Feeling the Heat at Work

22nd June, 2017 under Employment Law by Sara Devennie

The Summer is finally here and so is the sunshine…for now! With increasing temperatures comes an increasing number of questions about safe working conditions during periods of warm weather.

One common myth is that if temperatures reach a certain point that employees have to be sent home. In fact, The Workplace (Health, Safety and Welfare) Regulations 1992 (SI 1992/3004) state that, during working hours, the temperature in all workplaces inside buildings should be ‘reasonable’. They do not provide for a strict maximum working temperature. Rather what is ‘reasonable’ will depend on the type of workplace and type of work being done.

Health and safety legislation applies whatever the weather, and Personal Protective Equipment (PPE) should be worn to avoid the risk of injury. However, it may be prudent for an employer to let workers remove PPE between periods of exposure to enable them to cool down.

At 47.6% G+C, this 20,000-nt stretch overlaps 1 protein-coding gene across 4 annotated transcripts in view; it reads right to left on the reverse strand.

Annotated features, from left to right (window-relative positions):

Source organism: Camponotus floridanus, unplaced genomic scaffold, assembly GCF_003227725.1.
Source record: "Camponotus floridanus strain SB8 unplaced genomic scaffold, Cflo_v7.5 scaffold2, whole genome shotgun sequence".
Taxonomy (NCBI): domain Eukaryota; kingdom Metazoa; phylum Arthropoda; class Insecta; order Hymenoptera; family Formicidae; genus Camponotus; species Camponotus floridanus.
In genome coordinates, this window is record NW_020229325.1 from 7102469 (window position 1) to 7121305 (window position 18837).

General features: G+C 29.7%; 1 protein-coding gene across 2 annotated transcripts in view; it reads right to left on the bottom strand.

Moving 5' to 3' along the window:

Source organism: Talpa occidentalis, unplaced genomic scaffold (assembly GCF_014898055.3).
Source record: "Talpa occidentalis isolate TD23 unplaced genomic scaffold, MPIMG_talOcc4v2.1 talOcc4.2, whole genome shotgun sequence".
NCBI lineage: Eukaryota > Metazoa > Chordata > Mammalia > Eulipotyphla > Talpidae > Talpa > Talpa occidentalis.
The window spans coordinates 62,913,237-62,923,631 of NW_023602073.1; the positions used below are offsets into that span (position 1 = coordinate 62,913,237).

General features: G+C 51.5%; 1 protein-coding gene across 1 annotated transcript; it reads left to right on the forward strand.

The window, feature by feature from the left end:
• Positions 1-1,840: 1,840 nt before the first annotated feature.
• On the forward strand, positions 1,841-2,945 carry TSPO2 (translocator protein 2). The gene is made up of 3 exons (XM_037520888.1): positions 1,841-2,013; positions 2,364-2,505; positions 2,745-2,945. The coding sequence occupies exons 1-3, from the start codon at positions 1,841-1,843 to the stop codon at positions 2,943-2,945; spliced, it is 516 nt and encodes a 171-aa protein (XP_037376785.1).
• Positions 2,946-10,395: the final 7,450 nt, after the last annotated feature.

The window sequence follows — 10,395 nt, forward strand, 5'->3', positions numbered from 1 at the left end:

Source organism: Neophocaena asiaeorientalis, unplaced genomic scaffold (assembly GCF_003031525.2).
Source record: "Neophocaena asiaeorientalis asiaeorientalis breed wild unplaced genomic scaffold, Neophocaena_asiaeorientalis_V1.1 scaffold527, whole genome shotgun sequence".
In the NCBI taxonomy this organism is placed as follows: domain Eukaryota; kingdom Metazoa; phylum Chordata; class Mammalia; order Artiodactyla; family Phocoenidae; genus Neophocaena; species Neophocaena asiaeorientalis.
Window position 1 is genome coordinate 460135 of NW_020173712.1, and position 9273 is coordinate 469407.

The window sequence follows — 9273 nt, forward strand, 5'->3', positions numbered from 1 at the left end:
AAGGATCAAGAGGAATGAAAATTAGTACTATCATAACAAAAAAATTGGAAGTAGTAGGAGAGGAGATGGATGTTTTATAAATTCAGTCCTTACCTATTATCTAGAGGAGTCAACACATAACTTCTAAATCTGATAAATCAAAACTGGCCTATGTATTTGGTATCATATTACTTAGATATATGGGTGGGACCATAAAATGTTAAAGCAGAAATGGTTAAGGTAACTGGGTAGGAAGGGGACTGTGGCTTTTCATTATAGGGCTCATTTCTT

There is no right to additional breaks in warmer weather, but Health and Safety Executive guidance recommends that in warm weather employers make working conditions as comfortable as possible by, for example, providing fans or the opportunity to access to drinking/cooling facilities (http://www.hse.gov.uk/temperature/index.htm). This will avoid the risk of workers suffering from heat stress or dehydration, for example.

Employers may also choose to relax dress codes, where appropriate, but must ensure that this is done in a non-discriminatory manner.

If you have any questions about your working conditions or employment rights, then we can help. Here at Beecham Peacock we have a trusted relationship with some of the largest trade unions in the country to protect your working rights. For further information call us on 0191 232 3048 or email enquire@beechampeacock.co.uk.

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